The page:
Mango for the Aussies plays the same role as watermelon for the Bulgarians. Both fruits symbolize summer and summer fun, easiness and good friends, sun and sea. But mango is of greater significance to the Australian cultural tradition, lifestyle and culinary. The country is neither the biggest producer of mango nor the greatest exporter in the world. But, for sure, the fruit is highly consumed in salads, as a fresh juice or deeply frozen ice cream, desserts and cakes (as it was mentioned above) and so on and so on, on the southern continent.

Aside from mango, Australian markets, especially that in Adelaide on Saturday, are full of all types of known and unknown vegetables and fruit, meet, cakes and sweets, dishes and meals, herbs, cheese and yellow cheese, beer and wine, etc. from all over the world. It competes a great number of world famous food markets as well as it makes its visitors feel they have a very low food IQ because of the immense variety of food offered there.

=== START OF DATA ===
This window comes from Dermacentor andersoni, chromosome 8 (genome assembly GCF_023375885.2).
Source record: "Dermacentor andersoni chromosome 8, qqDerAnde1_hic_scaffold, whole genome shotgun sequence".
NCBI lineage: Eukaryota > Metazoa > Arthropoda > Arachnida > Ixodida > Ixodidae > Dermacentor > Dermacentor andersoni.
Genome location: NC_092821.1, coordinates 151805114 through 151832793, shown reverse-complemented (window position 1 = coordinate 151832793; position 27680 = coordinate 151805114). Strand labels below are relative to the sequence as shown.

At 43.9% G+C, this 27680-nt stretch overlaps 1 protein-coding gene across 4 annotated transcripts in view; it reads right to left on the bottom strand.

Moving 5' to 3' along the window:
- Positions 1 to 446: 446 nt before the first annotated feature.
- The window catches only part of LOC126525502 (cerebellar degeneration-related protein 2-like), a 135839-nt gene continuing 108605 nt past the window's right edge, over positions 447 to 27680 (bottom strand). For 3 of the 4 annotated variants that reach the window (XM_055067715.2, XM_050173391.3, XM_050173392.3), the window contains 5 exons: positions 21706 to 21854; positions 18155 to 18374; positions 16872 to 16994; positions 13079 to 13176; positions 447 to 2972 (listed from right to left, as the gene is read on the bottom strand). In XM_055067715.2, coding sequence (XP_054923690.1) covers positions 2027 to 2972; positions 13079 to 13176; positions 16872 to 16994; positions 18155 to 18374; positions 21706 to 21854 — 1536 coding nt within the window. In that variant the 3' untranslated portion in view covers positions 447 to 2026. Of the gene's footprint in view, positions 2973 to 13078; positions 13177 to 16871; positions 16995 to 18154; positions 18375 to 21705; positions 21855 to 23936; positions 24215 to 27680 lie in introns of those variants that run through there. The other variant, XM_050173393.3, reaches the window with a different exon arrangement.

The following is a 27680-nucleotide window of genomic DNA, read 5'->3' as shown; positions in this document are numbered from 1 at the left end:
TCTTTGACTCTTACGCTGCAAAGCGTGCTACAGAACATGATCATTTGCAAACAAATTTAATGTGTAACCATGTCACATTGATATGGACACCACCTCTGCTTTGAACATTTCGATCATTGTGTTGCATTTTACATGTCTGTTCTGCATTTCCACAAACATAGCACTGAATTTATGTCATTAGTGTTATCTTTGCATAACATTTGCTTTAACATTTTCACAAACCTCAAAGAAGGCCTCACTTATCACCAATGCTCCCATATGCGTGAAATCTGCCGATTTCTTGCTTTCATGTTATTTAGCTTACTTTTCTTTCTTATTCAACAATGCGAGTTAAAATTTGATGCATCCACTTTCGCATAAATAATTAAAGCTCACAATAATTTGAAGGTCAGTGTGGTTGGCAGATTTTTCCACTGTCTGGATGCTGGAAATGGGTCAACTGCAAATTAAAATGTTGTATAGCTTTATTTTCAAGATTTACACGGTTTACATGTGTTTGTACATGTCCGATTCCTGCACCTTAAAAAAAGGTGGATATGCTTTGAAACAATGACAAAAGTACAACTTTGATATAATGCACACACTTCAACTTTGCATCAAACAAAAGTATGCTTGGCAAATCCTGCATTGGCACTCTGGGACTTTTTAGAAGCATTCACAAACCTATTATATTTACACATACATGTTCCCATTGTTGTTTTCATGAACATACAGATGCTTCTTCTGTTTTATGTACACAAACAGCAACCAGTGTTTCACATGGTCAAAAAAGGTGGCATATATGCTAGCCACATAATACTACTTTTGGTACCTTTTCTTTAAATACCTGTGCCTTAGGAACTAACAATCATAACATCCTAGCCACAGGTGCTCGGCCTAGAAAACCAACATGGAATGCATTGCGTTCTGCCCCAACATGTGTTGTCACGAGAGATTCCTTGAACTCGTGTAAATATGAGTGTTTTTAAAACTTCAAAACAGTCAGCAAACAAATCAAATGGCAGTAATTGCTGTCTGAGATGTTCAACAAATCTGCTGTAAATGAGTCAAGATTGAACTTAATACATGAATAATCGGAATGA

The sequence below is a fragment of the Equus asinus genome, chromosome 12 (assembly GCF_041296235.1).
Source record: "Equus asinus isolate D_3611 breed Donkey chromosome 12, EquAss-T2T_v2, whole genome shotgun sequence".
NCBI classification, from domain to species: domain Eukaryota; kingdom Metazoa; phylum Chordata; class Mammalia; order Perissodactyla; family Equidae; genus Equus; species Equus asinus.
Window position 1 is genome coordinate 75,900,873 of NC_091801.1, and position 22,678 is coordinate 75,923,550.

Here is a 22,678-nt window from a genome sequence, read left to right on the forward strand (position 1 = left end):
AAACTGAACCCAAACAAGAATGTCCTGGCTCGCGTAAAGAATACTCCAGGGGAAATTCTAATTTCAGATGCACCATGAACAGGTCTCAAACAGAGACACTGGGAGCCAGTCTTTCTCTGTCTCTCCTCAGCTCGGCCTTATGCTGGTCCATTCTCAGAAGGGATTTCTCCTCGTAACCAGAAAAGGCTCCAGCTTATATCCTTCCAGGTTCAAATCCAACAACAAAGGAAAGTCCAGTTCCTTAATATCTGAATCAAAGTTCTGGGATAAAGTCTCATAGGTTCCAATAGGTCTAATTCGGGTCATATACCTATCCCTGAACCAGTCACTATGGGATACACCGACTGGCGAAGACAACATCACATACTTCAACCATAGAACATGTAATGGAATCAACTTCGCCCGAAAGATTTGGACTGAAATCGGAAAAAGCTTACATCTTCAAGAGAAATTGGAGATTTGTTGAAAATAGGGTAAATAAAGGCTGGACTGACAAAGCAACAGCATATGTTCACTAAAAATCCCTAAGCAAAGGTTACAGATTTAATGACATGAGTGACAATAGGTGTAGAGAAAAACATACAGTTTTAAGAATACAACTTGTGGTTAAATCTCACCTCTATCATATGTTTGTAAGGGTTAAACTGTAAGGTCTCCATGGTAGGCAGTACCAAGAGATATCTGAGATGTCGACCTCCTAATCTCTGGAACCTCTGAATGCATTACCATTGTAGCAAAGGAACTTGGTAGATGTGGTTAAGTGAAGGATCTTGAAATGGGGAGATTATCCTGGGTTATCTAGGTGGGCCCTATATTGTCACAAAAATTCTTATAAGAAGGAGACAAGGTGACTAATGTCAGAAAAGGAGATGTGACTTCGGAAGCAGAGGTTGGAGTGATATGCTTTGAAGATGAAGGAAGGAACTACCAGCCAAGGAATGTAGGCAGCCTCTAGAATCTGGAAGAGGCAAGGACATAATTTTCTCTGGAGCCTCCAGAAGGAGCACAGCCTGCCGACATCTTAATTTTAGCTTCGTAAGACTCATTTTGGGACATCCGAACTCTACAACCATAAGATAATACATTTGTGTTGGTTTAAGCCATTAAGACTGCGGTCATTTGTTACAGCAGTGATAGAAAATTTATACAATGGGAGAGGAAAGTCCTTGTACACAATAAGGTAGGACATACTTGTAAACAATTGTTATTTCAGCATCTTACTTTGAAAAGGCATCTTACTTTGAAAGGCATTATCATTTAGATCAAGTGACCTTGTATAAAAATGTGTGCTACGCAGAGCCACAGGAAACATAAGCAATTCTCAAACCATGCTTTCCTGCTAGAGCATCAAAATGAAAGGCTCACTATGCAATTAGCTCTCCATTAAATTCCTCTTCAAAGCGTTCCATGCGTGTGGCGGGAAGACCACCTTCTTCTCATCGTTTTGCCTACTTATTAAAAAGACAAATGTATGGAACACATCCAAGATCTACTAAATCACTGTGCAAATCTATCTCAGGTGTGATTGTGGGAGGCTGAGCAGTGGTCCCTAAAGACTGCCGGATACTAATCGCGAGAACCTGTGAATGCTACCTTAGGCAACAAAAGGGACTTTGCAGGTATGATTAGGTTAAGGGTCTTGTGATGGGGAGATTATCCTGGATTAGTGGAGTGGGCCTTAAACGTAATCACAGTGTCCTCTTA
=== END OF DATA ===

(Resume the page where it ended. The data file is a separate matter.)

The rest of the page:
The vast ‘terra australis incognita’ (or the unknown land of the South) was found, explored and conquered by the Europeans and mainly by the Brits like Captain James Cook, Matthew Flinders and Edward Gibbon Wakefield (exceptions are  Abel Tasman and Nicolas-Thomas Baudin). Typically for the British probably you would ask what the weather is like in Australia. First, it should be mentioned that if there was a sunny-weather contest, something like “Miss Sunny Weather”, the country-continent would be undoubtedly the winner with its 300 days of sun yearly. So far so good. But there are some particular places like Queensland and Brisbane, for example, where the classical weather has two “faces”, two “personalities” – that of Dr Jekyll and the other one of Mr Hyde. Dr Jekyll is present during daylight hours and the weather is fine, sunny and clear. There are pooh clouds in the light-blue sky and cool breeze all over. Birds sing everywhere especially in the morning hours and at noon. But the end of the world comes with Mr Hyde late in the evening and his black-grey clouds, flashes and thunderstorms, heavy rains and strong winds. Birds are substituted by frogs that reside everywhere in the gardens and even in people’s houses. And in the morning everything repeats again – the reign of the good Dr Jekyll and the night party of Mr Hyde. Sometimes this weather is diversified by the red dust storms and orange rains brought by strong winds from the Australian desert.